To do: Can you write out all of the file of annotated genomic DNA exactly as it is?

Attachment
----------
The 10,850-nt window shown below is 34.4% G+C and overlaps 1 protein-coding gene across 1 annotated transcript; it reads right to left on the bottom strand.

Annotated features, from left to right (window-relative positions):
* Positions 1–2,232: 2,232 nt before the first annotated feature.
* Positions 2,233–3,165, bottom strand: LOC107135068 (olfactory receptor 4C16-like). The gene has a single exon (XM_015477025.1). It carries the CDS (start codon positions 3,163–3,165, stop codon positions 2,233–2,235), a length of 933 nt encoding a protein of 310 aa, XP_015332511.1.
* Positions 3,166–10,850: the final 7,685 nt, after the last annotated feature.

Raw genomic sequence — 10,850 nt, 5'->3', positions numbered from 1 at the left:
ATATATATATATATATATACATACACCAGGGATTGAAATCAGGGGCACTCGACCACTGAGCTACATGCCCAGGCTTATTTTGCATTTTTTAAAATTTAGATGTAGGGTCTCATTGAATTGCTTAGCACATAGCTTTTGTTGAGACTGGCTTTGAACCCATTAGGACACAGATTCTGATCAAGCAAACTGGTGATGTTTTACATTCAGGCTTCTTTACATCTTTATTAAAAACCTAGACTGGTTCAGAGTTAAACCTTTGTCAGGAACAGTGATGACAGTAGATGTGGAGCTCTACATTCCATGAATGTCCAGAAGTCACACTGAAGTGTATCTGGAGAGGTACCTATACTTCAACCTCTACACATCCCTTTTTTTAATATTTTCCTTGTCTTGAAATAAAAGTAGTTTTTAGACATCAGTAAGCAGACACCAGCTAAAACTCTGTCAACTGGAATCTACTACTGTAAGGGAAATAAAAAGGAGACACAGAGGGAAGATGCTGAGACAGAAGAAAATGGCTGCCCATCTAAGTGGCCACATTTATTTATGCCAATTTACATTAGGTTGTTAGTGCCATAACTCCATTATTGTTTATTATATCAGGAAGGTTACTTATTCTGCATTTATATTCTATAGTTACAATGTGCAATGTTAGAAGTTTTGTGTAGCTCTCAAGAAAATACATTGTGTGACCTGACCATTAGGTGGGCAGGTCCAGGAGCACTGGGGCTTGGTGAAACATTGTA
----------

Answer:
The 10,850-nt window shown below is 34.4% G+C and overlaps 1 protein-coding gene across 1 annotated transcript; it reads right to left on the bottom strand.

Annotated features, from left to right (window-relative positions):
* Positions 1–2,232: 2,232 nt before the first annotated feature.
* Positions 2,233–3,165, bottom strand: LOC107135068 (olfactory receptor 4C16-like). The gene has a single exon (XM_015477025.1). It carries the CDS (start codon positions 3,163–3,165, stop codon positions 2,233–2,235), a length of 933 nt encoding a protein of 310 aa, XP_015332511.1.
* Positions 3,166–10,850: the final 7,685 nt, after the last annotated feature.

Raw genomic sequence — 10,850 nt, 5'->3', positions numbered from 1 at the left:
ATATATATATATATATATACATACACCAGGGATTGAAATCAGGGGCACTCGACCACTGAGCTACATGCCCAGGCTTATTTTGCATTTTTTAAAATTTAGATGTAGGGTCTCATTGAATTGCTTAGCACATAGCTTTTGTTGAGACTGGCTTTGAACCCATTAGGACACAGATTCTGATCAAGCAAACTGGTGATGTTTTACATTCAGGCTTCTTTACATCTTTATTAAAAACCTAGACTGGTTCAGAGTTAAACCTTTGTCAGGAACAGTGATGACAGTAGATGTGGAGCTCTACATTCCATGAATGTCCAGAAGTCACACTGAAGTGTATCTGGAGAGGTACCTATACTTCAACCTCTACACATCCCTTTTTTTAATATTTTCCTTGTCTTGAAATAAAAGTAGTTTTTAGACATCAGTAAGCAGACACCAGCTAAAACTCTGTCAACTGGAATCTACTACTGTAAGGGAAATAAAAAGGAGACACAGAGGGAAGATGCTGAGACAGAAGAAAATGGCTGCCCATCTAAGTGGCCACATTTATTTATGCCAATTTACATTAGGTTGTTAGTGCCATAACTCCATTATTGTTTATTATATCAGGAAGGTTACTTATTCTGCATTTATATTCTATAGTTACAATGTGCAATGTTAGAAGTTTTGTGTAGCTCTCAAGAAAATACATTGTGTGACCTGACCATTAGGTGGGCAGGTCCAGGAGCACTGGGGCTTGGTGAAACATTGTA